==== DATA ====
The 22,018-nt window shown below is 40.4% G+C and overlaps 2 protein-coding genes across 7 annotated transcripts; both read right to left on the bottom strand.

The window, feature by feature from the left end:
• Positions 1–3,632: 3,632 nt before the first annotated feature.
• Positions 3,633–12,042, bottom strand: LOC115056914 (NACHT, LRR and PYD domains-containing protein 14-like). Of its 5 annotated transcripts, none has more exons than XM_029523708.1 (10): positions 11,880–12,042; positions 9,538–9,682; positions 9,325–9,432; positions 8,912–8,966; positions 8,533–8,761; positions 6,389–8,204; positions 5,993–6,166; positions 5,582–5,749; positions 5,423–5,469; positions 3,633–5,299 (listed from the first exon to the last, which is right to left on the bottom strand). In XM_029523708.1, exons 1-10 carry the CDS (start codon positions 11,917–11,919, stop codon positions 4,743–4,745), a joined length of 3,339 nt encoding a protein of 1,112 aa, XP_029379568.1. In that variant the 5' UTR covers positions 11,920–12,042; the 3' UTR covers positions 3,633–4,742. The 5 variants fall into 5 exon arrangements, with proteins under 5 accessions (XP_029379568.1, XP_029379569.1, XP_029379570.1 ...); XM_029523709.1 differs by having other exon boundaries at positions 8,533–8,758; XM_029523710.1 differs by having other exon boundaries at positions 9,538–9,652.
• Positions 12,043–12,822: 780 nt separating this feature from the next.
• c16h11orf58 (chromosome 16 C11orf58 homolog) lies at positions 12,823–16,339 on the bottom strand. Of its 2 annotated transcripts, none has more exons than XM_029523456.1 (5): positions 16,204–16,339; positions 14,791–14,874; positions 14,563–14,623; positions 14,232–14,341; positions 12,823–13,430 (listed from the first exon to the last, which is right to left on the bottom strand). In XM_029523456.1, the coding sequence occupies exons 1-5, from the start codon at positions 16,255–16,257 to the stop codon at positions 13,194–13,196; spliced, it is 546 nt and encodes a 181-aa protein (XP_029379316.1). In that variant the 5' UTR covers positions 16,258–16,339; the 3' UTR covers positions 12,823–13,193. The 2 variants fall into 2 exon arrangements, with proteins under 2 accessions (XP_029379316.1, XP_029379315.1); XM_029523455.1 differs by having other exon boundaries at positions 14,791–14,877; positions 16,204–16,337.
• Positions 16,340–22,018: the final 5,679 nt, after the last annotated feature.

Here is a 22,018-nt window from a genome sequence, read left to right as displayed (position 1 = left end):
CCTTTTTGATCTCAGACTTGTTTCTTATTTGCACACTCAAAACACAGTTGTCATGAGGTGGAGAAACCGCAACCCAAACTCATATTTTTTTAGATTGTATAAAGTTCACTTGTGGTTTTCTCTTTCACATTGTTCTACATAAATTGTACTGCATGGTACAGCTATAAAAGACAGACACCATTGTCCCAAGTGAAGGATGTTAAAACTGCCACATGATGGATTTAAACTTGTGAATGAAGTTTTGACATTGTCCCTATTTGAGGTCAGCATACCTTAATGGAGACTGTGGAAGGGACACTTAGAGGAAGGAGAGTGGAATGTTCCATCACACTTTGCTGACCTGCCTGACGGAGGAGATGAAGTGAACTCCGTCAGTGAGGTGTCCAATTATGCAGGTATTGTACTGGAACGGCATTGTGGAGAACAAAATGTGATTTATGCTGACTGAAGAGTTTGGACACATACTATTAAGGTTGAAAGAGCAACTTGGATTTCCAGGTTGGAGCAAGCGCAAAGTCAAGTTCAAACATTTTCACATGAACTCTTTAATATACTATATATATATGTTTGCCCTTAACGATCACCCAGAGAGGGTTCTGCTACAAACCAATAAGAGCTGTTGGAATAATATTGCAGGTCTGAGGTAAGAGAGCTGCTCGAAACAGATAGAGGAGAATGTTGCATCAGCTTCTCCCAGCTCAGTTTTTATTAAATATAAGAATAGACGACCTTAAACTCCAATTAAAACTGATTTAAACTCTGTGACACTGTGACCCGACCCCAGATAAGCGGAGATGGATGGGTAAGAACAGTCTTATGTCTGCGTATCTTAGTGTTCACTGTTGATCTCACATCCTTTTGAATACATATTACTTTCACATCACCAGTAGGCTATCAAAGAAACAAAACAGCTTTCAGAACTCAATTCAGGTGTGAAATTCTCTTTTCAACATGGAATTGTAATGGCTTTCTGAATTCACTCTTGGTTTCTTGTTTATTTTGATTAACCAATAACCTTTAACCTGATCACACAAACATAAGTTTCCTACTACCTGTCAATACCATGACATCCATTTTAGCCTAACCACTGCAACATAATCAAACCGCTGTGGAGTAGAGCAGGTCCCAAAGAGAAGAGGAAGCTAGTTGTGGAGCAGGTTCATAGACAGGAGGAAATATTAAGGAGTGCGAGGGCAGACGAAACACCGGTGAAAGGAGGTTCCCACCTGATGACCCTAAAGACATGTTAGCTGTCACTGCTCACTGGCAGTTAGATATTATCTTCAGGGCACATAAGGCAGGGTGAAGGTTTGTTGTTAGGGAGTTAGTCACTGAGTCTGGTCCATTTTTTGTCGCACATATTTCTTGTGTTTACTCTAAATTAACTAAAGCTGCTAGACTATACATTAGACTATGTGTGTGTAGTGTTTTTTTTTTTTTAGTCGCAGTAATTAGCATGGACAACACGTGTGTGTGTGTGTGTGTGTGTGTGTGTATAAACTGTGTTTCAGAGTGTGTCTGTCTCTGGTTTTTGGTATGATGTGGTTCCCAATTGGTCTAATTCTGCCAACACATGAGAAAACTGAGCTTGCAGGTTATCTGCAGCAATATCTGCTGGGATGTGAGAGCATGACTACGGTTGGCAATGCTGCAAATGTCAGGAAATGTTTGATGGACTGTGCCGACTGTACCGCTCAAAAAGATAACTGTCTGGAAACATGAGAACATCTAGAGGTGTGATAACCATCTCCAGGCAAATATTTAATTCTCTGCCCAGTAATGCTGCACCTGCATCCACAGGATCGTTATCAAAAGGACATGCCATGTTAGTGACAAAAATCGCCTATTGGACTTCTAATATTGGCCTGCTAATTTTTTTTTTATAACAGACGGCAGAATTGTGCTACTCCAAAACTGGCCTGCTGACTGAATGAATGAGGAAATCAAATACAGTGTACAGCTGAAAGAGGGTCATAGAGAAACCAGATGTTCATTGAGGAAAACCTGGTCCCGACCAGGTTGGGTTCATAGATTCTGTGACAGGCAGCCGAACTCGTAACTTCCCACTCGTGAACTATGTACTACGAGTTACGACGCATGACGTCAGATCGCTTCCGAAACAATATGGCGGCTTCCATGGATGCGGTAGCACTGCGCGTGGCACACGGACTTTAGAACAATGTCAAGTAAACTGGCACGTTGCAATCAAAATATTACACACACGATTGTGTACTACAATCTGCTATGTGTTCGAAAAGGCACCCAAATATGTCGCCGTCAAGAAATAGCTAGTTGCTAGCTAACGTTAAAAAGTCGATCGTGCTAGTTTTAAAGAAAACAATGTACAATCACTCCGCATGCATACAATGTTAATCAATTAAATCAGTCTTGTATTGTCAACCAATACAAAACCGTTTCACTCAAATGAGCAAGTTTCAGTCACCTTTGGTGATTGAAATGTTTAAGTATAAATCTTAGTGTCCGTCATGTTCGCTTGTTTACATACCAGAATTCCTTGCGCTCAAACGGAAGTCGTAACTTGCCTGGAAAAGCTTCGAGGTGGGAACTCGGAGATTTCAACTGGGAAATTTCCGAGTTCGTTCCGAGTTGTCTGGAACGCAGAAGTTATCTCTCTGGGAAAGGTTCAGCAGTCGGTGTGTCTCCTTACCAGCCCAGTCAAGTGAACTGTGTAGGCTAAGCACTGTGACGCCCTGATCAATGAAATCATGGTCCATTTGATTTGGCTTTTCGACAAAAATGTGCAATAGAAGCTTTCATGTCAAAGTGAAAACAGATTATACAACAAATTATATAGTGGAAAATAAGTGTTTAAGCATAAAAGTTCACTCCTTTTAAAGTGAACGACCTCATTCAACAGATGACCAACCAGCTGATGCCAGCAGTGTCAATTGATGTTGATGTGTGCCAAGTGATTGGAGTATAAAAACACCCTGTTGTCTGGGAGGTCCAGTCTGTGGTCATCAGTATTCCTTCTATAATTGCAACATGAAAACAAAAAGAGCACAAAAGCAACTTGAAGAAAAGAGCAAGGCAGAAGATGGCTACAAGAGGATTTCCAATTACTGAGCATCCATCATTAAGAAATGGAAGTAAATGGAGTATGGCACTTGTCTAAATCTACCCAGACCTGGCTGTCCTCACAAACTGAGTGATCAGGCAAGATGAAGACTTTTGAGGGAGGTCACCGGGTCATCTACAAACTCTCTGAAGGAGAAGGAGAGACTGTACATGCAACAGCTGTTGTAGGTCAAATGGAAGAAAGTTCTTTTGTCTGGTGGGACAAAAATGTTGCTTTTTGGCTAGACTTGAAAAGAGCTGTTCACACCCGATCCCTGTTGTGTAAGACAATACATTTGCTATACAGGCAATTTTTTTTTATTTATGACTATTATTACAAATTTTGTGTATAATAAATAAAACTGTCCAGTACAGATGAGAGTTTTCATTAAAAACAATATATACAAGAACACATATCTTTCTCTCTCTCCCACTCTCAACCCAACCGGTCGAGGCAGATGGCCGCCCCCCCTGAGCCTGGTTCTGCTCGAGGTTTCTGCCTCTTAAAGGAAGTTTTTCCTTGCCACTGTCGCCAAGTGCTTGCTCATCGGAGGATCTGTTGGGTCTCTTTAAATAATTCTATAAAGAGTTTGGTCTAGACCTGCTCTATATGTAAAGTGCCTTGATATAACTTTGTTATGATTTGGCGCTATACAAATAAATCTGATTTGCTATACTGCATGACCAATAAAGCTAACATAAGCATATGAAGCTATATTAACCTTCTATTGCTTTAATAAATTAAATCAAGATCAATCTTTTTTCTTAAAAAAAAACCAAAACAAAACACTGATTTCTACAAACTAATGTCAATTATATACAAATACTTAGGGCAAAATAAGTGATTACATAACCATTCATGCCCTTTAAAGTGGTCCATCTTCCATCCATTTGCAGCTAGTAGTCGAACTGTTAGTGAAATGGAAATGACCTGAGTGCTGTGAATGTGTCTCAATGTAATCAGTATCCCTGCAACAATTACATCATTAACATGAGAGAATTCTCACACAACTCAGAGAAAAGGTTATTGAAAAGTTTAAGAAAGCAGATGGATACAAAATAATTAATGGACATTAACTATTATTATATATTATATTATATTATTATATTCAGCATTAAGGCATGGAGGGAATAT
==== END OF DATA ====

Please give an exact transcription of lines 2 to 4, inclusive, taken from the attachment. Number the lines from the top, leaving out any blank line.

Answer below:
The window, feature by feature from the left end:
• Positions 1–3,632: 3,632 nt before the first annotated feature.
• Positions 3,633–12,042, bottom strand: LOC115056914 (NACHT, LRR and PYD domains-containing protein 14-like). Of its 5 annotated transcripts, none has more exons than XM_029523708.1 (10): positions 11,880–12,042; positions 9,538–9,682; positions 9,325–9,432; positions 8,912–8,966; positions 8,533–8,761; positions 6,389–8,204; positions 5,993–6,166; positions 5,582–5,749; positions 5,423–5,469; positions 3,633–5,299 (listed from the first exon to the last, which is right to left on the bottom strand). In XM_029523708.1, exons 1-10 carry the CDS (start codon positions 11,917–11,919, stop codon positions 4,743–4,745), a joined length of 3,339 nt encoding a protein of 1,112 aa, XP_029379568.1. In that variant the 5' UTR covers positions 11,920–12,042; the 3' UTR covers positions 3,633–4,742. The 5 variants fall into 5 exon arrangements, with proteins under 5 accessions (XP_029379568.1, XP_029379569.1, XP_029379570.1 ...); XM_029523709.1 differs by having other exon boundaries at positions 8,533–8,758; XM_029523710.1 differs by having other exon boundaries at positions 9,538–9,652.